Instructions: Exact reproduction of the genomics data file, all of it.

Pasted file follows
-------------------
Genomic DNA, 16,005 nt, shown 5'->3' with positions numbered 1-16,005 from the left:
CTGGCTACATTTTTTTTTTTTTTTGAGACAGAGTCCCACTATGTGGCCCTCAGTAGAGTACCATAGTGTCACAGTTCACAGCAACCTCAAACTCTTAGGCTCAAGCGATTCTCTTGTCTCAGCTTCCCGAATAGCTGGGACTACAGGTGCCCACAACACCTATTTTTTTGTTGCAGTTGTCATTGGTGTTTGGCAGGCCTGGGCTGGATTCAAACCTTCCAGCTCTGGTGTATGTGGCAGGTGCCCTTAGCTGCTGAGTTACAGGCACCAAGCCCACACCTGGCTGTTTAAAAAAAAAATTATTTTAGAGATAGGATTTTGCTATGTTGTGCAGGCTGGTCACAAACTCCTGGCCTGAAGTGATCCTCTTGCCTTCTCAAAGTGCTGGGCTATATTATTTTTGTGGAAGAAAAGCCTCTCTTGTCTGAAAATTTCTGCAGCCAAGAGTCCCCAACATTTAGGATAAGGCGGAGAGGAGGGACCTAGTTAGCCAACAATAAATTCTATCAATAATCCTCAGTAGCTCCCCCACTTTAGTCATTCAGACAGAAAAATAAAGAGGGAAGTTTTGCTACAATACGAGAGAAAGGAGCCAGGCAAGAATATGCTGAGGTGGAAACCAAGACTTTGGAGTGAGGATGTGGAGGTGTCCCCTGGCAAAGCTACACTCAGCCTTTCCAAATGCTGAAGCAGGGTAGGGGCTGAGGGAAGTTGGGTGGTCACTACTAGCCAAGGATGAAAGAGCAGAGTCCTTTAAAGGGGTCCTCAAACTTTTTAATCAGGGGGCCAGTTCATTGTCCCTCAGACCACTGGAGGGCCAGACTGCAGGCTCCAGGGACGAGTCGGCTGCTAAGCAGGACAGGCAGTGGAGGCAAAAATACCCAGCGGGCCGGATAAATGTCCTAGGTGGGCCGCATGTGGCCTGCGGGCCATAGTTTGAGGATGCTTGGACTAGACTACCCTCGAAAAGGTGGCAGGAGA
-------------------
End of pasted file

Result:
Genomic DNA, 16,005 nt, shown 5'->3' with positions numbered 1-16,005 from the left:
CTGGCTACATTTTTTTTTTTTTTTGAGACAGAGTCCCACTATGTGGCCCTCAGTAGAGTACCATAGTGTCACAGTTCACAGCAACCTCAAACTCTTAGGCTCAAGCGATTCTCTTGTCTCAGCTTCCCGAATAGCTGGGACTACAGGTGCCCACAACACCTATTTTTTTGTTGCAGTTGTCATTGGTGTTTGGCAGGCCTGGGCTGGATTCAAACCTTCCAGCTCTGGTGTATGTGGCAGGTGCCCTTAGCTGCTGAGTTACAGGCACCAAGCCCACACCTGGCTGTTTAAAAAAAAAATTATTTTAGAGATAGGATTTTGCTATGTTGTGCAGGCTGGTCACAAACTCCTGGCCTGAAGTGATCCTCTTGCCTTCTCAAAGTGCTGGGCTATATTATTTTTGTGGAAGAAAAGCCTCTCTTGTCTGAAAATTTCTGCAGCCAAGAGTCCCCAACATTTAGGATAAGGCGGAGAGGAGGGACCTAGTTAGCCAACAATAAATTCTATCAATAATCCTCAGTAGCTCCCCCACTTTAGTCATTCAGACAGAAAAATAAAGAGGGAAGTTTTGCTACAATACGAGAGAAAGGAGCCAGGCAAGAATATGCTGAGGTGGAAACCAAGACTTTGGAGTGAGGATGTGGAGGTGTCCCCTGGCAAAGCTACACTCAGCCTTTCCAAATGCTGAAGCAGGGTAGGGGCTGAGGGAAGTTGGGTGGTCACTACTAGCCAAGGATGAAAGAGCAGAGTCCTTTAAAGGGGTCCTCAAACTTTTTAATCAGGGGGCCAGTTCATTGTCCCTCAGACCACTGGAGGGCCAGACTGCAGGCTCCAGGGACGAGTCGGCTGCTAAGCAGGACAGGCAGTGGAGGCAAAAATACCCAGCGGGCCGGATAAATGTCCTAGGTGGGCCGCATGTGGCCTGCGGGCCATAGTTTGAGGATGCTTGGACTAGACTACCCTCGAAAAGGTGGCAGGAGA